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J Korean Med Sci. Aug 2004; 19(4): 601–603.
Published online May 20, 2009. doi:  10.3346/jkms.2004.19.4.601
PMCID: PMC2816898

Mucoepidermoid Carcinoma of the Thymus: A Case Report

Abstract

Mucoepidermoid carcinoma of the thymus is an extremely rare malignant mediastinal neoplasm, and to our knowledge, only 13 cases have been reported. We report a case of mucoepidermoid carcinoma of the thymus that was seen in a 53-yr-old man with right chest pain. Chest CT scan showed a huge, cystic mass having a focal solid portion with direct invasion of the adjacent anterior chest wall and pericardium in the anterior mediastinum. Mucoepidermoid carcinoma of the thymus should be included in the differential diagnosis for masses of the anterior mediastinum associated with extensive cystic changes, although the carcinoma is exceedingly rare.

Keywords: Mediastinal Neoplasms, Thymus Neoplasms, Carcinoma, Mucoepidermoid

INTRODUCTION

Thymic carcinomas are unusual malignant neoplasms that have wide variety of morphologic appearances. Mucoepidermoid carcinomas of the thymus are extremely rare malignant mediastinal neoplasms and account for 2% of thymic carcinomas (1, 2). Until now, radiologic reports of mucoepidermoid carcinoma of the thymus have been rare, but the described gross findings are multilocular cystic structures with focal areas of induration within the walls of the cyst or well-circumscribed homogeneous tumor masses (3). We report a case of mucoepidermoid carcinoma of the thymus with radiologic and histologic findings.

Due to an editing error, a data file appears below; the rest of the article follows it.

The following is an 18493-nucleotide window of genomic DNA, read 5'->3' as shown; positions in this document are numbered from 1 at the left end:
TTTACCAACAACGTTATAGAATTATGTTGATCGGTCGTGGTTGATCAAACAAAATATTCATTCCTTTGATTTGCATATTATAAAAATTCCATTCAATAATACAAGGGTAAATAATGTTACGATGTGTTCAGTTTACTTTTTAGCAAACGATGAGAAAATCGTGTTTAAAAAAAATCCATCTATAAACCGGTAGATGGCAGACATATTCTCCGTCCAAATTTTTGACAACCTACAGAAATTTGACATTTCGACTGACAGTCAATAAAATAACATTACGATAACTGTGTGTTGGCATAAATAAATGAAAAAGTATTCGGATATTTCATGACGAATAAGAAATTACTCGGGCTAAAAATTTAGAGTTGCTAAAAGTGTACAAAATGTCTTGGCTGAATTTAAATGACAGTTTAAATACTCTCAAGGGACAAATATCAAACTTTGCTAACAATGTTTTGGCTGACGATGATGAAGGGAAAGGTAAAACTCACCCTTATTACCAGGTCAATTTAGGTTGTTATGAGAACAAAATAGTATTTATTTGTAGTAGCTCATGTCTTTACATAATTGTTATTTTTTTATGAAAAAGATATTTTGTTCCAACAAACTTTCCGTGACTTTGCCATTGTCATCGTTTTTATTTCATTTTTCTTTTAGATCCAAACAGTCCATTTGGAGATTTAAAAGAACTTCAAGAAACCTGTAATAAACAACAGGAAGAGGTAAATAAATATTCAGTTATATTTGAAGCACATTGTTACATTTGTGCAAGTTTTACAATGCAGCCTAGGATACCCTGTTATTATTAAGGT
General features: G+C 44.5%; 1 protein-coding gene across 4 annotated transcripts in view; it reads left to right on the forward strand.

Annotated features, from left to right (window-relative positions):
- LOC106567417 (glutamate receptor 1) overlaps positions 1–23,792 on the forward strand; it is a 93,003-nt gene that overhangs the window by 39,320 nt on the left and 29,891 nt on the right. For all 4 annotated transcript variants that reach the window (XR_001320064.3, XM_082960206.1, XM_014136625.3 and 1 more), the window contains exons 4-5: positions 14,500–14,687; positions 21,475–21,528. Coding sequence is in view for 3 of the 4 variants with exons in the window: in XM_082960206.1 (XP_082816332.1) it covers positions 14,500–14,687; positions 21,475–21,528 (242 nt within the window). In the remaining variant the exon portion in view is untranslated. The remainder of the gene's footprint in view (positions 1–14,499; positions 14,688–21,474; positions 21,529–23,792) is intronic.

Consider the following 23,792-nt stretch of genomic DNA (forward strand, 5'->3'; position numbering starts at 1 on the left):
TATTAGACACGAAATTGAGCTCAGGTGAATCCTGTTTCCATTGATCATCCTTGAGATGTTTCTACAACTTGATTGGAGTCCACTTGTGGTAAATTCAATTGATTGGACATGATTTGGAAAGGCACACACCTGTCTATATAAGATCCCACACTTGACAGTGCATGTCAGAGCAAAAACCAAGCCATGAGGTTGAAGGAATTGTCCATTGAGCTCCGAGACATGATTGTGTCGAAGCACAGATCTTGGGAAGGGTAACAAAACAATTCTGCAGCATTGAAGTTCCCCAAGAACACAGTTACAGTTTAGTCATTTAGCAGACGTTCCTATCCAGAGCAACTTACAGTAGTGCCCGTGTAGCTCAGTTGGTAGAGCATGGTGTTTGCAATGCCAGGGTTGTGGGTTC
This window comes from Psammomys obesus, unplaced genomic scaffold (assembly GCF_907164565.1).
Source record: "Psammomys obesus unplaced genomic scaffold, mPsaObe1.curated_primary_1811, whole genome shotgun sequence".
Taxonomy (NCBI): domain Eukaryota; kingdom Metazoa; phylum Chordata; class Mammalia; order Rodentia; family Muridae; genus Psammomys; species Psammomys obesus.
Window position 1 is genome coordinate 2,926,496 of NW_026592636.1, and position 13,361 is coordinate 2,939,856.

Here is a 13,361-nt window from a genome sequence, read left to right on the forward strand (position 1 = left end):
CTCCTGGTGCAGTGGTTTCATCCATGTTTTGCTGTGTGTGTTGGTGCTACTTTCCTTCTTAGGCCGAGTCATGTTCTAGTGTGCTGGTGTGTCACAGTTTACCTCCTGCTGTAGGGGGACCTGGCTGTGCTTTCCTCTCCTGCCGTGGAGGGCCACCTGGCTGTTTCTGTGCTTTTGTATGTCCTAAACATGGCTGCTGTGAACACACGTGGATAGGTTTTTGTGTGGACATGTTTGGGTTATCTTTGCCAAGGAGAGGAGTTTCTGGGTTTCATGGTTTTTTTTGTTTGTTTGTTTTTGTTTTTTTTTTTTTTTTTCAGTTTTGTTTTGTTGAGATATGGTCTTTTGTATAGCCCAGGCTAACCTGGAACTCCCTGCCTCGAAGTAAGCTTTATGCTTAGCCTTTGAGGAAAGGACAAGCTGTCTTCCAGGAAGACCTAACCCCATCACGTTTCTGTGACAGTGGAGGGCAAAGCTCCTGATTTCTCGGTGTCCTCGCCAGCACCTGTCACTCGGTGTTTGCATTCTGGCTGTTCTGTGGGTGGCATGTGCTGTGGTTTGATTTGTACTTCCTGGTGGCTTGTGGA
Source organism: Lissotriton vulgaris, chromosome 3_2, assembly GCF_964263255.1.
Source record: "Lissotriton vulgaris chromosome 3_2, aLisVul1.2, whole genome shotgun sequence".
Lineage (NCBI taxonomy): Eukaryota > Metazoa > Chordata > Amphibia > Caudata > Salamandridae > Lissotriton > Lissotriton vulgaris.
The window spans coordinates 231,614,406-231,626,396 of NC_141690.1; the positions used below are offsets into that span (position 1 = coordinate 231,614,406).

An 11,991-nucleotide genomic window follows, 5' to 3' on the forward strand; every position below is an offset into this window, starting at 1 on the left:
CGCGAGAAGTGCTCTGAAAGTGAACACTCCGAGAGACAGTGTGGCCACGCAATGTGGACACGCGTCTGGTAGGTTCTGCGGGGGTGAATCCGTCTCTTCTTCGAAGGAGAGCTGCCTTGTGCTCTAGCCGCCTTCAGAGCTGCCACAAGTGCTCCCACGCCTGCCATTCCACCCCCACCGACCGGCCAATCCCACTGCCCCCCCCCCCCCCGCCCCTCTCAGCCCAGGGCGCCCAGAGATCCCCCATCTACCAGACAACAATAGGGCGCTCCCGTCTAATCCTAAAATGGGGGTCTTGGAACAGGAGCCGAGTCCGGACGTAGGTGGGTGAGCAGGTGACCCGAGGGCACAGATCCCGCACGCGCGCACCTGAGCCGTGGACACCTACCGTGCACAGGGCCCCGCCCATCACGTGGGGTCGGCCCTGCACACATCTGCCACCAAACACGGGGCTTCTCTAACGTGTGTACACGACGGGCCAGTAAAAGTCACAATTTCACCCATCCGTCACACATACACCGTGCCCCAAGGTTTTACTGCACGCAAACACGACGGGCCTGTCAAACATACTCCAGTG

CASE REPORT

A 53-yr-old male was admitted to our hospital complaining of right chest pain. The physical examination and laboratory studies were unremarkable.

Erect posteroanterior and lateral radiographs of the chest showed a well marginated anterior mediastinal mass in the entire right lung zone, compressing the lower trachea, right bronchus, and heart toward the left side (Fig. 1). CT scan of the chest demonstrated a 20×16×10 cm-sized, cystic mass with focal heterogeneously enhanced solid portion anteromedially in the anterior mediastinum. Direct invasion of the anterior chest wall and pericardium by the mass was suggested, because pericardial fat plane was obliterated and the margin between the mass and the adjacent right anterior chest wall and pericardium was indistinct (Fig. 2). Minimal amount of right pleural effusion and pericardial effusion were associated.

Fig. 1
PA radiographs of the chest shows a huge, well marginated, homogeneous mass in the anterior mediastinum displacing the lower trachea, bronchus and heart contralaterally.
Fig. 2
(A) Chest CT scan at the level of aortic origin demonstrates a huge, low attenuating, cystic mass in anterior mediastinum with internal septa and heterogeneous solid area anteromedially. (B) Contrast enhanced CT scan shows the focal solid mass area with ...

At surgery, after aspiration of fluid within the cystic mass, pericardial invasion was noted. Thus, partial resection of the mass was done. Histologically, squamoid tumor cells formed cords or solid sheets within the fibrous stroma admixed with mucin-secreting epithelium lining gland-like spaces (Fig. 3). The final pathologic diagnosis was poorly differentiated mucoepidermoid carcinoma of the thymus. The patient died in one year after surgery despite postoperative radiation therapy.

Fig. 3